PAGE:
April is a tricky month for part-time sports bettors, but it is high time someone stepped into the spotlight and told the world â?¦ â??Baseball ainâ??t so bad!â?
As March Madness comes to an end and the NBA season winds into the Playoffs (which does, conveniently, stretch into June), there can be a desire in many to put the pencils down, turn the television to CNN, and take a four-month hiatus from placing a wager. There are, however, a handful of methods to make money in baseball, and at no point in the season are those angles more easily exploited than at the beginning.
Baseball is an intricate game many overlook because it remains one of the few sports without a spread. Betting cards are packed with three-digit numbers, and instead of seeing â??-4â? and â??+2.5,â? weâ??re presented with figures like â??-144â? and â??+108.â? Whatâ??s a man to do?
Donâ??t back down. It is unclear how baseball developed this mysterious reputation, but what is perfectly evident is that the betting populace needs to get over it. Moneylines are not reason for alarm, and the endless resources for statistics and trends are not entirely necessary.
Baseball is beatable for two reasons, each beautiful in its simplicity.
First, there are sportsbooks that offer â??dime linesâ? on baseball games, which translates to a savings of $10 per bet. Sportsbooks that carry this fabled â??dime lineâ? are willing to eat a portion of their potential profits just to keep people from retiring for the summer, confident that bettors will fail to exploit that huge edge effectively. Little do they know, we have some tricks up our sleeves, and we will explore those momentarily â?? but first, a little background on â??dime lines.â?
In spread-based sports, bettors are forced to lay juice on every play. Most people are aware that to place a straight wager on a game involving a spread, that bettor must pay a standard juice (usually â??-110â? or â??11-to-win-10â?). What many donâ??t realize is that to bet the moneyline on most spread sports â?? that is, to take a particular team to win the game regardless of spread â?? the cost to bet the favorite is often significantly more than $10 greater than the take on the underdog.
Take, for example, a perfectly innocuous basketball game in the middle of the season. Basketball is, of course, a spread-based sport. For our purposes, that showdown will be a Houston Rockets home game against the New York Knicks. The Rockets were listed as 2.5-point favorites, and to play Houston on the moneyline, a bettor would have had to pay $135 to win $100. If that same bettor were to take the underdog Knicks, his $100 wager would have only paid $115. Quick arithmetic reveals that the discrepancy between the favorite and underdog is $20. Conversely, a â??dime lineâ? indicates that the difference between favorite and underdog is just $10, allowing the bettor to get significantly closer to even odds with the book. This trimming of the house edge is huge, and 99 percent of people have no idea it exists.
The second reason to embrace the old stick-and-ball is that, in baseball, all a bettor has to do is pick a winner. Last-second free throws and the prevent defense can blow a cover, but in baseball, if a team wins, you win. If an underdog wins, you take home bonus dough.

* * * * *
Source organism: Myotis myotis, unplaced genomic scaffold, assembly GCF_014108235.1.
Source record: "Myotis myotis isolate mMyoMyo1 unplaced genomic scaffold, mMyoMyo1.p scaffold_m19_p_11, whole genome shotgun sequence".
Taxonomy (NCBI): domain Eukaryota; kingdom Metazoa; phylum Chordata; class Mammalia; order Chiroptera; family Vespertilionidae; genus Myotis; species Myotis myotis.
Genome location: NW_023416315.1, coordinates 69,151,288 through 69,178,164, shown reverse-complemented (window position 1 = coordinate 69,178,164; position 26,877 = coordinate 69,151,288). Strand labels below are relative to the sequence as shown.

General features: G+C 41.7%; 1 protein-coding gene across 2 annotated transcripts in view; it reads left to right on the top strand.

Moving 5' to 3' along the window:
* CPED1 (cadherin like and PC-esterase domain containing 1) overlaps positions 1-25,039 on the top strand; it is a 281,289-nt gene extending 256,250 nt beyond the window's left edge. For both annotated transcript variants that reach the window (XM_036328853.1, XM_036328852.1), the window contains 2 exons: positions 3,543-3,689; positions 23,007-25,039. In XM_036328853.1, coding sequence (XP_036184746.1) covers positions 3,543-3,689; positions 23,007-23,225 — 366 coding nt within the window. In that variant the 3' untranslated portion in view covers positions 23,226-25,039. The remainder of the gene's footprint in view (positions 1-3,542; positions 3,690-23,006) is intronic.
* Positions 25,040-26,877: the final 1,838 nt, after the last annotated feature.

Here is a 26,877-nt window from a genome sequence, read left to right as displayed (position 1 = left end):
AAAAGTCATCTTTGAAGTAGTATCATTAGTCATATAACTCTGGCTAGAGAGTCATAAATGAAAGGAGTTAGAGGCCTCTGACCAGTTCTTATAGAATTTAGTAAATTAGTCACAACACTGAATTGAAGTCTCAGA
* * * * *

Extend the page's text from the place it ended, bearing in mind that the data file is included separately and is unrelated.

The next logical question becomes, â??How do we pick a winner?â? For the purposes of this transitional period in March and April, and to alleviate the stress associated with changing sports, we will isolate our focus on the early parts of the baseball season.
There are many that will loudly preach backing the older, reliable teams, but those raving fools will lose. Instead, the two best means to get off to a hot start are to back under-the-radar teams that finished the previous season with momentum (but may have missed the playoffs because of a poor start), and to go against well-regarded veteran teams. Crazy?
Perhaps these theories are not as wild as they sound. Teams like the Baltimore Orioles that played incredible baseball down the stretch are heading into 2011 brimming with confidence. Even better, most bettors will look at Baltimoreâ??s record from 2010 and assume that the Oâ??s are a mess, when the truth is quite the opposite. This is a team focused intently on getting off to a better start and competing with the big boppers in the American League East, the very teams you should be betting against.
Baseball seasons are painfully long, with 162 games stretched over more than half a year, and not surprisingly, the older teams tend to take Spring Training a little less seriously. It takes those teams a few weeks to round into game shape, and bettors like you can make money playing against those cold muscles and tight ligaments. The frosting on the cake is that those veteran clubs are often the largest favorites on the board because of name recognition, which means that the underdog might only need to win 40 to 45 percent of the time for you to make a profit.
So there you have it. Baseball offers the bettor superior odds in a beatable game. If that doesnâ??t appeal to you, go try your hand at roulette.
For more free Baseball tips, visit www.gaminganddestinations.com/sports
Author Bio: Dan Bebe is a renowned betting expert, sports broadcaster and professional handicapper for Pregame.com, where his plays are available for purchase. Danâ??s daily sports betting podcast, â??Today in Sports Betting,â? is the fastest growing betting show on the Internet and can be found at PregamePodcasts.com. Learn more about the author at DanBebe.com.